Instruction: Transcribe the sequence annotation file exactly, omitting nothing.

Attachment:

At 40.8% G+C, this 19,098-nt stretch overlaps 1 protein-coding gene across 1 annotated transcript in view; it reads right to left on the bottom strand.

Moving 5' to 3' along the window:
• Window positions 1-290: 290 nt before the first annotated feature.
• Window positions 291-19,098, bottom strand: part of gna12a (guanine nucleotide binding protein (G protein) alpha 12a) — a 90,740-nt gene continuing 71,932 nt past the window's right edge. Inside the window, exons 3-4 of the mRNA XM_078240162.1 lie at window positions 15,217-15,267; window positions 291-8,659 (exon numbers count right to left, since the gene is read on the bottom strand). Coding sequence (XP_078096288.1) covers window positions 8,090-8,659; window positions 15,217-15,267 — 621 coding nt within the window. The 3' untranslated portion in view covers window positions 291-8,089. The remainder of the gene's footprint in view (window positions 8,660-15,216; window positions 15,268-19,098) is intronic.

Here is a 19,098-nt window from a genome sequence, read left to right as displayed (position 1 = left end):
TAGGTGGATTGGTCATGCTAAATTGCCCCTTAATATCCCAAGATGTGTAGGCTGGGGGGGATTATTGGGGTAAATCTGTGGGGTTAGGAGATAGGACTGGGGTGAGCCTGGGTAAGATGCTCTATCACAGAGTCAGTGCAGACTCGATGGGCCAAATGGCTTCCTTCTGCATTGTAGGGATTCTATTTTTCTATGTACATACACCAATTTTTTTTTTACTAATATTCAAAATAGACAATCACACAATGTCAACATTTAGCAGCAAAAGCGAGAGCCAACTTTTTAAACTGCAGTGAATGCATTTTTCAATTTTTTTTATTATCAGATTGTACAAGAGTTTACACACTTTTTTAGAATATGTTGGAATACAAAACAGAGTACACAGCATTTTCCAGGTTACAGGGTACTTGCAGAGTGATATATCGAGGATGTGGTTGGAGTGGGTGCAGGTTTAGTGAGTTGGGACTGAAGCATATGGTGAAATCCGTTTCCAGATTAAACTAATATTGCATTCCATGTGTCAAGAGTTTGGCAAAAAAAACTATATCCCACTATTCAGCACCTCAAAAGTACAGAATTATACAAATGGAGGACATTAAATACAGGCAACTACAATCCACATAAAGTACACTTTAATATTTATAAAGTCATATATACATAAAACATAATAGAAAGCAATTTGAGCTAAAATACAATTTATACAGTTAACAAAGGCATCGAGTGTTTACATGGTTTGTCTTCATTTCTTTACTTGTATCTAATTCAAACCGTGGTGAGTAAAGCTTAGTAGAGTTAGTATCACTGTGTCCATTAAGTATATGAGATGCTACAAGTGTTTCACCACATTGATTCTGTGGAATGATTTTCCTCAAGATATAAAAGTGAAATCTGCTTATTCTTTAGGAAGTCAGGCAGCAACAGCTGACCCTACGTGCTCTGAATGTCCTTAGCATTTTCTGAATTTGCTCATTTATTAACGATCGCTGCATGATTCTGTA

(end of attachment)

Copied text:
At 40.8% G+C, this 19,098-nt stretch overlaps 1 protein-coding gene across 1 annotated transcript in view; it reads right to left on the bottom strand.

Moving 5' to 3' along the window:
• Window positions 1-290: 290 nt before the first annotated feature.
• Window positions 291-19,098, bottom strand: part of gna12a (guanine nucleotide binding protein (G protein) alpha 12a) — a 90,740-nt gene continuing 71,932 nt past the window's right edge. Inside the window, exons 3-4 of the mRNA XM_078240162.1 lie at window positions 15,217-15,267; window positions 291-8,659 (exon numbers count right to left, since the gene is read on the bottom strand). Coding sequence (XP_078096288.1) covers window positions 8,090-8,659; window positions 15,217-15,267 — 621 coding nt within the window. The 3' untranslated portion in view covers window positions 291-8,089. The remainder of the gene's footprint in view (window positions 8,660-15,216; window positions 15,268-19,098) is intronic.

Here is a 19,098-nt window from a genome sequence, read left to right as displayed (position 1 = left end):
TAGGTGGATTGGTCATGCTAAATTGCCCCTTAATATCCCAAGATGTGTAGGCTGGGGGGGATTATTGGGGTAAATCTGTGGGGTTAGGAGATAGGACTGGGGTGAGCCTGGGTAAGATGCTCTATCACAGAGTCAGTGCAGACTCGATGGGCCAAATGGCTTCCTTCTGCATTGTAGGGATTCTATTTTTCTATGTACATACACCAATTTTTTTTTTACTAATATTCAAAATAGACAATCACACAATGTCAACATTTAGCAGCAAAAGCGAGAGCCAACTTTTTAAACTGCAGTGAATGCATTTTTCAATTTTTTTTATTATCAGATTGTACAAGAGTTTACACACTTTTTTAGAATATGTTGGAATACAAAACAGAGTACACAGCATTTTCCAGGTTACAGGGTACTTGCAGAGTGATATATCGAGGATGTGGTTGGAGTGGGTGCAGGTTTAGTGAGTTGGGACTGAAGCATATGGTGAAATCCGTTTCCAGATTAAACTAATATTGCATTCCATGTGTCAAGAGTTTGGCAAAAAAAACTATATCCCACTATTCAGCACCTCAAAAGTACAGAATTATACAAATGGAGGACATTAAATACAGGCAACTACAATCCACATAAAGTACACTTTAATATTTATAAAGTCATATATACATAAAACATAATAGAAAGCAATTTGAGCTAAAATACAATTTATACAGTTAACAAAGGCATCGAGTGTTTACATGGTTTGTCTTCATTTCTTTACTTGTATCTAATTCAAACCGTGGTGAGTAAAGCTTAGTAGAGTTAGTATCACTGTGTCCATTAAGTATATGAGATGCTACAAGTGTTTCACCACATTGATTCTGTGGAATGATTTTCCTCAAGATATAAAAGTGAAATCTGCTTATTCTTTAGGAAGTCAGGCAGCAACAGCTGACCCTACGTGCTCTGAATGTCCTTAGCATTTTCTGAATTTGCTCATTTATTAACGATCGCTGCATGATTCTGTA